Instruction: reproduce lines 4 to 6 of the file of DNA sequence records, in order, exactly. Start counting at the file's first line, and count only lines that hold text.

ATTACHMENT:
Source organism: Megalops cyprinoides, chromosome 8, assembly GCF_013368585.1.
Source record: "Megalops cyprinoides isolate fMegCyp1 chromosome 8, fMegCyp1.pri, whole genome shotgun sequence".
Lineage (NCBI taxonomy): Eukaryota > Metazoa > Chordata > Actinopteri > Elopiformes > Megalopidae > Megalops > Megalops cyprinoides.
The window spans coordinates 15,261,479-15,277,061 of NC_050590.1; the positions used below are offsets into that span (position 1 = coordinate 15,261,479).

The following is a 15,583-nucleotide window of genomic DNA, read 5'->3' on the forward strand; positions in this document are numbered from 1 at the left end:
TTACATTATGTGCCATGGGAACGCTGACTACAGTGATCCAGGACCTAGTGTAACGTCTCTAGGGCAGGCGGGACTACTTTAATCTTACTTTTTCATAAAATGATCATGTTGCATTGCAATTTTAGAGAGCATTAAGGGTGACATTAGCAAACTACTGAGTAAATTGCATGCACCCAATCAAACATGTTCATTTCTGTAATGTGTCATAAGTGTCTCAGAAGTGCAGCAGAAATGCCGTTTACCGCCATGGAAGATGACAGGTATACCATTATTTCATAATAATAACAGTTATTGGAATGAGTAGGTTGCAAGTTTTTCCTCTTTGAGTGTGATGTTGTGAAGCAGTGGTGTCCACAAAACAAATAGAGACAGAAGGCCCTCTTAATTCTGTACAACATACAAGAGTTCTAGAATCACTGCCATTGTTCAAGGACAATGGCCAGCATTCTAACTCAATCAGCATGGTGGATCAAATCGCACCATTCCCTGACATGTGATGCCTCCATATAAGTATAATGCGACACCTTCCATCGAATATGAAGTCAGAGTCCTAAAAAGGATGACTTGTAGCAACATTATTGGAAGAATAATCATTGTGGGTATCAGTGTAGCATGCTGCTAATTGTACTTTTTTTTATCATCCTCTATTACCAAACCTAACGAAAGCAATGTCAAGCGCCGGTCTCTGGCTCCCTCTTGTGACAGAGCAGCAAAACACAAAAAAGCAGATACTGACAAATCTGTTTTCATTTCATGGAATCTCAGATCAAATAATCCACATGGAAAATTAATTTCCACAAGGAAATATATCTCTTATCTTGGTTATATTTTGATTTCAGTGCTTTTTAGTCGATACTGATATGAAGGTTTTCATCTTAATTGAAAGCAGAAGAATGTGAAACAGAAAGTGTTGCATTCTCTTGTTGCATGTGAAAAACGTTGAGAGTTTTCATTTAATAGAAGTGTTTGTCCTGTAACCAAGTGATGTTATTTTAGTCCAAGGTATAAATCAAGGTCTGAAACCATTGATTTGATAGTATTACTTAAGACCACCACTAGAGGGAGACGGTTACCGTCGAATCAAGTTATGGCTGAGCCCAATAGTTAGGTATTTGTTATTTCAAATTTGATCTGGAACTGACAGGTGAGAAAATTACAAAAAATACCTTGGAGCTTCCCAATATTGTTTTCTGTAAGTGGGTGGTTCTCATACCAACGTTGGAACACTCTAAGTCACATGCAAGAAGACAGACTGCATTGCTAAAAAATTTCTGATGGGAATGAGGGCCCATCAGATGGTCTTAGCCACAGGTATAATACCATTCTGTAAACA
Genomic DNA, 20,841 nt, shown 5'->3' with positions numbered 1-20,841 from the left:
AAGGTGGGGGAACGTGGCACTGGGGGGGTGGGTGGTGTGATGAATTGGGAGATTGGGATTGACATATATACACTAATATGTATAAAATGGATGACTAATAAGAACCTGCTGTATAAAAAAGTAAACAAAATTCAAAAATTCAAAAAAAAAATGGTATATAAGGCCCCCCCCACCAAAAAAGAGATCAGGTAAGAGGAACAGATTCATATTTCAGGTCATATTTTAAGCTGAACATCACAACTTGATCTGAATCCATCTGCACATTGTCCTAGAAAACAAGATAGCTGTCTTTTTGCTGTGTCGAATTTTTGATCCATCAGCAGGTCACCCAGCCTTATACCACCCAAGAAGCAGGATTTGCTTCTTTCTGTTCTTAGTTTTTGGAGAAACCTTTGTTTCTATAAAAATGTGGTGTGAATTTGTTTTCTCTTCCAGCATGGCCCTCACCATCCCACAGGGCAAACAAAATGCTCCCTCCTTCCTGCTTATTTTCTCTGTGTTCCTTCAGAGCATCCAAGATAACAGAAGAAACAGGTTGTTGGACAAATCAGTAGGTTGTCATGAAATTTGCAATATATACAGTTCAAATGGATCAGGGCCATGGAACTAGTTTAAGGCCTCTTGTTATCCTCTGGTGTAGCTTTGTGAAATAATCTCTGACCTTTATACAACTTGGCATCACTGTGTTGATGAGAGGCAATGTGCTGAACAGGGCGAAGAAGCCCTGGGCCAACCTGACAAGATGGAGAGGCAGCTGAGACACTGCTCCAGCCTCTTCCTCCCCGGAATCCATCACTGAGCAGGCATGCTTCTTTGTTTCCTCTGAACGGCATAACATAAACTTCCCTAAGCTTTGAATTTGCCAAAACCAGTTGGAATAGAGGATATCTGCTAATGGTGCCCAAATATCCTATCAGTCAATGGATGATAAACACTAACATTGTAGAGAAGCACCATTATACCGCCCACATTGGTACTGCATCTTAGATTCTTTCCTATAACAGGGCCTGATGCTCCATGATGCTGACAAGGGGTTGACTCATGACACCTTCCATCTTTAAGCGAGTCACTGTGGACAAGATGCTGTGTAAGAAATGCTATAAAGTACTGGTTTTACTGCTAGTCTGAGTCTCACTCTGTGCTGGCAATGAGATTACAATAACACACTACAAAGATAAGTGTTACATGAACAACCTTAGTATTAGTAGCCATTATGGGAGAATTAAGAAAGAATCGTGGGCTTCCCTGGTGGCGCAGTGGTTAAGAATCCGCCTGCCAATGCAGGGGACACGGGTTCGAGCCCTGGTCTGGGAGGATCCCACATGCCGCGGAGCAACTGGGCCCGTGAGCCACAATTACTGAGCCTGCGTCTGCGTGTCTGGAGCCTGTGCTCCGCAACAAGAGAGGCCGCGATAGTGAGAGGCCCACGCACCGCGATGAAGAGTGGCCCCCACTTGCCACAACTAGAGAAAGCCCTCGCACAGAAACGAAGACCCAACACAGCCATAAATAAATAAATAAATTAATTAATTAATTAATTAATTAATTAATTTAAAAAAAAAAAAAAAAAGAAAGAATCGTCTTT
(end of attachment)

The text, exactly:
The window spans coordinates 15,261,479-15,277,061 of NC_050590.1; the positions used below are offsets into that span (position 1 = coordinate 15,261,479).

The following is a 15,583-nucleotide window of genomic DNA, read 5'->3' on the forward strand; positions in this document are numbered from 1 at the left end:
TTACATTATGTGCCATGGGAACGCTGACTACAGTGATCCAGGACCTAGTGTAACGTCTCTAGGGCAGGCGGGACTACTTTAATCTTACTTTTTCATAAAATGATCATGTTGCATTGCAATTTTAGAGAGCATTAAGGGTGACATTAGCAAACTACTGAGTAAATTGCATGCACCCAATCAAACATGTTCATTTCTGTAATGTGTCATAAGTGTCTCAGAAGTGCAGCAGAAATGCCGTTTACCGCCATGGAAGATGACAGGTATACCATTATTTCATAATAATAACAGTTATTGGAATGAGTAGGTTGCAAGTTTTTCCTCTTTGAGTGTGATGTTGTGAAGCAGTGGTGTCCACAAAACAAATAGAGACAGAAGGCCCTCTTAATTCTGTACAACATACAAGAGTTCTAGAATCACTGCCATTGTTCAAGGACAATGGCCAGCATTCTAACTCAATCAGCATGGTGGATCAAATCGCACCATTCCCTGACATGTGATGCCTCCATATAAGTATAATGCGACACCTTCCATCGAATATGAAGTCAGAGTCCTAAAAAGGATGACTTGTAGCAACATTATTGGAAGAATAATCATTGTGGGTATCAGTGTAGCATGCTGCTAATTGTACTTTTTTTTATCATCCTCTATTACCAAACCTAACGAAAGCAATGTCAAGCGCCGGTCTCTGGCTCCCTCTTGTGACAGAGCAGCAAAACACAAAAAAGCAGATACTGACAAATCTGTTTTCATTTCATGGAATCTCAGATCAAATAATCCACATGGAAAATTAATTTCCACAAGGAAATATATCTCTTATCTTGGTTATATTTTGATTTCAGTGCTTTTTAGTCGATACTGATATGAAGGTTTTCATCTTAATTGAAAGCAGAAGAATGTGAAACAGAAAGTGTTGCATTCTCTTGTTGCATGTGAAAAACGTTGAGAGTTTTCATTTAATAGAAGTGTTTGTCCTGTAACCAAGTGATGTTATTTTAGTCCAAGGTATAAATCAAGGTCTGAAACCATTGATTTGATAGTATTACTTAAGACCACCACTAGAGGGAGACGGTTACCGTCGAATCAAGTTATGGCTGAGCCCAATAGTTAGGTATTTGTTATTTCAAATTTGATCTGGAACTGACAGGTGAGAAAATTACAAAAAATACCTTGGAGCTTCCCAATATTGTTTTCTGTAAGTGGGTGGTTCTCATACCAACGTTGGAACACTCTAAGTCACATGCAAGAAGACAGACTGCATTGCTAAAAAATTTCTGATGGGAATGAGGGCCCATCAGATGGTCTTAGCCACAGGTATAATACCATTCTGTAAACA